Book © 2022
Reviews November 2022
Embodied Human-Computer Interaction in Vocal Music Performance
Based on decades of accumulated practice-based knowledge, Franziska Baumann offers the reader profound insights into vocal performance practices with live electronics. Different from other books in this area, Baumann develops her theory not from the side of technique or technology but from the performing vocalist’s perspective, which helps the reader to situate and contextualise new experiences of ‘radical vocality’ on stage, born from the profusion of new digital audio technologies. This book is a treasure trove for practitioners, students, aficionados and scholars alike. Baumann builds on musicological and phenomenological discussions of embodied (Chapter 1) and mediated voice (Chapter 2), with the deep understanding that the body is always the primary medium in this new type of ‘embodied interface performance’ (Chapter 3). In the final chapter, she delves deeper into creative composing processes with movement patterns kinaesthetically, enriched with insights from other pioneering practitioners such as Kristin Norderval, Alex Nowitz, Pamela Z and Atau Tanaka. Ultimately, she presents the reader with a dynamic framework, a ‘networked assemblage’ of no more than seven co-players that these practitioners report whilst authoring and constructing musical meaning through this unique blend of embodied human-computer interaction. This book feels deeply personal, instructive and inviting towards future generations to find their own voice in this exciting, still expanding field while acknowledging continuities with the work of experimental vocalists of the first hour, like Meredith Monk, Laurie Anderson or Diamanda Galas.
Dr. Pieter Verstraete, University of Groningen-NL and Free University Berlin-D
In vocal expression, the multitude of inherent levels of meaning is more evident than in any other kind of sound production. They shape its musical meaning either consciously or unconsciously. Therefore, it is well worth taking an in-depth look at this topic, as is done in this book. F. B. sets her artistic practice as a vocal performer, improviser, and composer in relation to the current academic discourse in this field. She complements this with interviews in which other performers share their experiences, thoughts, and reflections. The result impressively shows how artistic practice and academic reflection can mutually stimulate each other and is, therefore of interest to musicians and scientists alike.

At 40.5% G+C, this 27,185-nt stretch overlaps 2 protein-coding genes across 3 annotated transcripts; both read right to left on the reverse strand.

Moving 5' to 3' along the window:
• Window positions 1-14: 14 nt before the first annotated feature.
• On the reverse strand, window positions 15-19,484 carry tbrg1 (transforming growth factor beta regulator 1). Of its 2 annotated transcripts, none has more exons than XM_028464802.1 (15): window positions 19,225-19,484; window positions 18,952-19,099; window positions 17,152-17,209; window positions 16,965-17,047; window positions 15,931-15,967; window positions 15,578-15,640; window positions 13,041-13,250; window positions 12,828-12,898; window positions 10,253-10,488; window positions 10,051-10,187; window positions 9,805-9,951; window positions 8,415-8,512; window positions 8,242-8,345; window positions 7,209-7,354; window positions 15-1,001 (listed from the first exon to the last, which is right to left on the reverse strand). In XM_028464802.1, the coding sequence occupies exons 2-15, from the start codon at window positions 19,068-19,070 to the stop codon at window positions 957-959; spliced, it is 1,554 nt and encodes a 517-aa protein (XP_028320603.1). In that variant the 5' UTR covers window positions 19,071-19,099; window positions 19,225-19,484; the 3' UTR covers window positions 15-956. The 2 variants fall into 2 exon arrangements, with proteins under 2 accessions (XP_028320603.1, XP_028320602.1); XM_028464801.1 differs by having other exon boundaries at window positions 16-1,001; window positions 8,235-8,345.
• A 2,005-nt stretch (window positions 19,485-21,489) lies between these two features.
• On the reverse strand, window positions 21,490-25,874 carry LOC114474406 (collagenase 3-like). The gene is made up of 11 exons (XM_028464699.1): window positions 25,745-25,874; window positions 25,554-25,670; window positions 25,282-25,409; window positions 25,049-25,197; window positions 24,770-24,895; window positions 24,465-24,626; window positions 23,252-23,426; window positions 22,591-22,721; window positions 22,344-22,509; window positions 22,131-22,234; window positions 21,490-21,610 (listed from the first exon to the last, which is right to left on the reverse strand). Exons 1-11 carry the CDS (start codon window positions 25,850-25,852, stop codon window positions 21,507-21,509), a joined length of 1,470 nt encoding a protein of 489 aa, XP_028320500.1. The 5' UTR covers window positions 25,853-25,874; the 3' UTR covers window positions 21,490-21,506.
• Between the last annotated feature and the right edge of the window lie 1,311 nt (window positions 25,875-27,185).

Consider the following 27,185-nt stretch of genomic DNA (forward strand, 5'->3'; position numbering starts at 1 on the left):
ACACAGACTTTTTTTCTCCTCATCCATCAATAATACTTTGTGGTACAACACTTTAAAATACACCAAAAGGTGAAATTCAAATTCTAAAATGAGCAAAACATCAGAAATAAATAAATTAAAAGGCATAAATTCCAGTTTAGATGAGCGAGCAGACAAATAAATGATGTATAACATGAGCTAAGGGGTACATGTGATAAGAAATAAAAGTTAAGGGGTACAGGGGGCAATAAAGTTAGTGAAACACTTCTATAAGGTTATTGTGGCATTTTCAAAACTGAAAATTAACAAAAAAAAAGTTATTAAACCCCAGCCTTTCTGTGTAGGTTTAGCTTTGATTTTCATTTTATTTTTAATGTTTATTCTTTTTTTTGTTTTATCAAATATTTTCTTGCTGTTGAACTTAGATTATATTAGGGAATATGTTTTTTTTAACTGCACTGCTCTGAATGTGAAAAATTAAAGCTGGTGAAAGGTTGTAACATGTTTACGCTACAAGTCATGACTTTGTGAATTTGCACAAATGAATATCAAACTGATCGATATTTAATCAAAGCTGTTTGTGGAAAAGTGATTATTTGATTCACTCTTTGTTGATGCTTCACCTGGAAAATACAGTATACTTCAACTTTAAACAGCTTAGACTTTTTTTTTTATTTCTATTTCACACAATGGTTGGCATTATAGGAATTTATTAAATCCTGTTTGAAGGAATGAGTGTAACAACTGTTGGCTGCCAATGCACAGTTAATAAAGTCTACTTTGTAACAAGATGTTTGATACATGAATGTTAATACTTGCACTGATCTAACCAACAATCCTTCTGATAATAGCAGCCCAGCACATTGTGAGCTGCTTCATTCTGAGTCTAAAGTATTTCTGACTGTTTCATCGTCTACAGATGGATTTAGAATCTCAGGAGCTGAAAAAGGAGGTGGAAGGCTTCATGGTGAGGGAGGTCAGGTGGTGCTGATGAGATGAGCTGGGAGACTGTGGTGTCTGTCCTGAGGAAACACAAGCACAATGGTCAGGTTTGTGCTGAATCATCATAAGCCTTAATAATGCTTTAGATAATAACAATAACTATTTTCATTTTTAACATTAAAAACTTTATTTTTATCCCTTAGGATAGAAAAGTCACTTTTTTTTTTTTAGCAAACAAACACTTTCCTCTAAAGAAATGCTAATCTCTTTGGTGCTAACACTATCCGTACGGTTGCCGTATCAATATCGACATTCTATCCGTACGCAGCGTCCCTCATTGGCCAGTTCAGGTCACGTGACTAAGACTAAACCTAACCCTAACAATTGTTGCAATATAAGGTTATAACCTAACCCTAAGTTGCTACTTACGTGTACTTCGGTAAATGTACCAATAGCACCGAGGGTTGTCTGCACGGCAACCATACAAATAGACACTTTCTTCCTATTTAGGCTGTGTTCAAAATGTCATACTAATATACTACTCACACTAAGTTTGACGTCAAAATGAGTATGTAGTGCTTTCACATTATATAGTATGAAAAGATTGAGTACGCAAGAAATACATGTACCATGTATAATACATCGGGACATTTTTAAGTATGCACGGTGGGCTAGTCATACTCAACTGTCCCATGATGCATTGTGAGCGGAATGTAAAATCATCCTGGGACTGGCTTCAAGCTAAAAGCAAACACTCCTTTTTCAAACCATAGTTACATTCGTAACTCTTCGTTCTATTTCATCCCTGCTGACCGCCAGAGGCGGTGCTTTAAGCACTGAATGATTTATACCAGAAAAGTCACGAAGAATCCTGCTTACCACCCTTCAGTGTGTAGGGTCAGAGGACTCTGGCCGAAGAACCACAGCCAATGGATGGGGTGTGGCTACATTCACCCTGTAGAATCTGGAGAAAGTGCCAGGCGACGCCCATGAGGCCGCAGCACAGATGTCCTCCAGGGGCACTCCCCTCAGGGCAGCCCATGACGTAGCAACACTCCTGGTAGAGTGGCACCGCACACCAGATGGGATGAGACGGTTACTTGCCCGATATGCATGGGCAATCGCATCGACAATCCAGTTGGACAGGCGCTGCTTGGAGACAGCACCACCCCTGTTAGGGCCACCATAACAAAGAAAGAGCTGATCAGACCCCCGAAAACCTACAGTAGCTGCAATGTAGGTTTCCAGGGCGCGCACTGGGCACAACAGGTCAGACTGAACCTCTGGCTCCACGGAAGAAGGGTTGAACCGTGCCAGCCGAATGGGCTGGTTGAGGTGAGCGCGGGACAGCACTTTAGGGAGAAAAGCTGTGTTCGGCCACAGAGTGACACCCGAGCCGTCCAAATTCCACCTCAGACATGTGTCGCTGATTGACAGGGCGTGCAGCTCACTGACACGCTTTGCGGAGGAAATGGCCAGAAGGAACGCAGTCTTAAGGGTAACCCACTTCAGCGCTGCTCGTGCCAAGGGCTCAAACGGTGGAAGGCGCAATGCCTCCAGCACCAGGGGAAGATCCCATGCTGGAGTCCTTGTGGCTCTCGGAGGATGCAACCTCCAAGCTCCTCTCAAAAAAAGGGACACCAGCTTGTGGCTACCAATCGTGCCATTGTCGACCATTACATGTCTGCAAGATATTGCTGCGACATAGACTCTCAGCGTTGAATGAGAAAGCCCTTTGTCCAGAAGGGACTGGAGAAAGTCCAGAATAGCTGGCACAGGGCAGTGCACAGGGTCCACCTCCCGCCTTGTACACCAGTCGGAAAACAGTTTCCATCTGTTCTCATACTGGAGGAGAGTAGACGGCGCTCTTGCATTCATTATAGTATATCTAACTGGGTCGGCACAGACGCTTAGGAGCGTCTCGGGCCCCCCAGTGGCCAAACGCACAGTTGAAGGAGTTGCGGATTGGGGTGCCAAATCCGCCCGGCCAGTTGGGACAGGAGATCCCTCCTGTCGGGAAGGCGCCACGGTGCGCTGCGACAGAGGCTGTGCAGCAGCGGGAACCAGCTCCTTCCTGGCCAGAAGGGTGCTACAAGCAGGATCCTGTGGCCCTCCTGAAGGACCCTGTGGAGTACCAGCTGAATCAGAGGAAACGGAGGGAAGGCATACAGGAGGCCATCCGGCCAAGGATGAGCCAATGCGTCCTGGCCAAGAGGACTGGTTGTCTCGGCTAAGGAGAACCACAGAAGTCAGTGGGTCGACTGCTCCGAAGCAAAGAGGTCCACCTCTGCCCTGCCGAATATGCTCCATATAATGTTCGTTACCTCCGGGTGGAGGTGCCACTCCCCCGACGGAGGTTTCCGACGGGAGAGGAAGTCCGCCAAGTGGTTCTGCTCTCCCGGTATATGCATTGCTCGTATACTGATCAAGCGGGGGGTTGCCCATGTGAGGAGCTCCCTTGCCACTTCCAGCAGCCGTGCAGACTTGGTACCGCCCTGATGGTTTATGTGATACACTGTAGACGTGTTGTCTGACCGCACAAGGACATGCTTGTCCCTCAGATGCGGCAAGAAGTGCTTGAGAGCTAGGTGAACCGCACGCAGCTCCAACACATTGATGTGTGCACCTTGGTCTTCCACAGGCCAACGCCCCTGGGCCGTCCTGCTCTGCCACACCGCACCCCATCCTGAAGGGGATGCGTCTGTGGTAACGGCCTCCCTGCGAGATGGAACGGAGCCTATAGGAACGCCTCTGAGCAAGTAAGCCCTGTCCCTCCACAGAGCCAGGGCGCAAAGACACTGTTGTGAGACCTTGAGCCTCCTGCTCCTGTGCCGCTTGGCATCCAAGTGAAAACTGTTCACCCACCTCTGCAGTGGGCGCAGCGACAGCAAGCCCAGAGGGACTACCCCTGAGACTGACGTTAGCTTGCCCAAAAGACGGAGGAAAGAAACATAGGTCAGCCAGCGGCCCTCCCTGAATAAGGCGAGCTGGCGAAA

Prof. Daniel Weissberg, composer, Co-founder of the Sound Arts degree program at the HKB (Bern Academy of the Arts), Switzerland
In her book, Franziska Baumann examines the potential of the contemporary voice within mediated practices as well as the underlying practices, principles, and sensor technologies that support creativity in embodied human-computer interaction in music performance. Starting with her experiences as a composer-performer, she investigates the complex relationship between vocal expression, body presence, and technical appearance of the interfaces and asks about the phenomenological aspects of the gestural vocabulary and the meaning-making potential of the mapping strategies. A valuable enrichment of the theoretical approach originates from interviews Baumann conducted with several vocal performers who work in similar technological settings. In its entirety, the publication provides essential insights into the process of performance as well as a deeper understanding of – in the author’s words – „how meaning is generated in human-computer interaction by the mutually constituent domains of voice, body, gesture and disembodied sound“.
Dr. Prof. Stefan Drees, Musikwissenschaftler, Journalist
Hochschule für Musik HANNS EISLER, Berlin
The book by vocal and media artist Franziska Baumann is a rare study that has emerged directly from individual artistic practice. It is extraordinary when complex artistic experiences are put into words, analysed reflectively, and placed in theoretical contexts. It is “artistic research” in the best sense of the word. The performer gives a precise insight into the improvisational and compositional work with her voice, which she defines as an embodied and abstract instrument for perception. The artist shows how iridescent vocal improvisations and sound compositions experience intensification, spatialisation, doubling and physical alienation through their mediatisation. The (self-)manipulation of the voice is presented as a game with and between vocal, sound articulation, emerging virtual identities, different emotions and regions of expression, and linguistic-communicative areas. The analysis of the special potentiation of this coupling of man and machine through specific interfaces and gestural systems such as the SensorGlove shows how insightfully the artist has researched her practice.
Dr. Christa Brüstle, Musikwissenschaftlerin
University of Music and Performing Arts Graz, Austria